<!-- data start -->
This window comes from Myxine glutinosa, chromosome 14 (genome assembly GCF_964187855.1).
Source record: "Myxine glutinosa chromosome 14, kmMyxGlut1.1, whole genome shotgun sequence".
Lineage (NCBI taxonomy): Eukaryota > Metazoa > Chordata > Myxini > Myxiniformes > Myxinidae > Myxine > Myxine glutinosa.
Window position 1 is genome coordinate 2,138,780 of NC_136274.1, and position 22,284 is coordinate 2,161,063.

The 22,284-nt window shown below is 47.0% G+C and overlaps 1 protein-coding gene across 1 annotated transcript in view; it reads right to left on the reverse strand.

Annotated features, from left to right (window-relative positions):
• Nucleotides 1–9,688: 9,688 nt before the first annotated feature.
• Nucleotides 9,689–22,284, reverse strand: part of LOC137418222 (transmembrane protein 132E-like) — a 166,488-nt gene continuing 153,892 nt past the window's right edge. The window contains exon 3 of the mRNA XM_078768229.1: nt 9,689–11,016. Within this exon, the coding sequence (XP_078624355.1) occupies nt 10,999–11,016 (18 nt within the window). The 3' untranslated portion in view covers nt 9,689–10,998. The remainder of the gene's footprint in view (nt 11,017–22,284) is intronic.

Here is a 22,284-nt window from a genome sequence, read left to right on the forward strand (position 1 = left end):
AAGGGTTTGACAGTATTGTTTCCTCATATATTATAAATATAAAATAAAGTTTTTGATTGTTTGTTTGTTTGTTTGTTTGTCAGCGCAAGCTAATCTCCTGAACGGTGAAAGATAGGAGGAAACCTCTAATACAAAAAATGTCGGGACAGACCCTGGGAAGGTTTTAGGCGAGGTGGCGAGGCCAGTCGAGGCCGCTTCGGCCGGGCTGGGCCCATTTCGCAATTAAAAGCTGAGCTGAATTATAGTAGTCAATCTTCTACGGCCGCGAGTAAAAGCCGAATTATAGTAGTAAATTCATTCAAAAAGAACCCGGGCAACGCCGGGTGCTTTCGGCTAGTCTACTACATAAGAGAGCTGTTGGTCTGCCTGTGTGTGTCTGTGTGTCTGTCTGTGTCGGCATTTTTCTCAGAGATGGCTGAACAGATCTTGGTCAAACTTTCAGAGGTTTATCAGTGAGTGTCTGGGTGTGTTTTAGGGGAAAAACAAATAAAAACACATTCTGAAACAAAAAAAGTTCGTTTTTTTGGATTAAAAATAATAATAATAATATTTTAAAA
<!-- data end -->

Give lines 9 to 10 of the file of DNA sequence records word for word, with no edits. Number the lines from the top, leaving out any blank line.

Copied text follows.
Here is a 22,284-nt window from a genome sequence, read left to right on the forward strand (position 1 = left end):
AAGGGTTTGACAGTATTGTTTCCTCATATATTATAAATATAAAATAAAGTTTTTGATTGTTTGTTTGTTTGTTTGTTTGTCAGCGCAAGCTAATCTCCTGAACGGTGAAAGATAGGAGGAAACCTCTAATACAAAAAATGTCGGGACAGACCCTGGGAAGGTTTTAGGCGAGGTGGCGAGGCCAGTCGAGGCCGCTTCGGCCGGGCTGGGCCCATTTCGCAATTAAAAGCTGAGCTGAATTATAGTAGTCAATCTTCTACGGCCGCGAGTAAAAGCCGAATTATAGTAGTAAATTCATTCAAAAAGAACCCGGGCAACGCCGGGTGCTTTCGGCTAGTCTACTACATAAGAGAGCTGTTGGTCTGCCTGTGTGTGTCTGTGTGTCTGTCTGTGTCGGCATTTTTCTCAGAGATGGCTGAACAGATCTTGGTCAAACTTTCAGAGGTTTATCAGTGAGTGTCTGGGTGTGTTTTAGGGGAAAAACAAATAAAAACACATTCTGAAACAAAAAAAGTTCGTTTTTTTGGATTAAAAATAATAATAATAATATTTTAAAA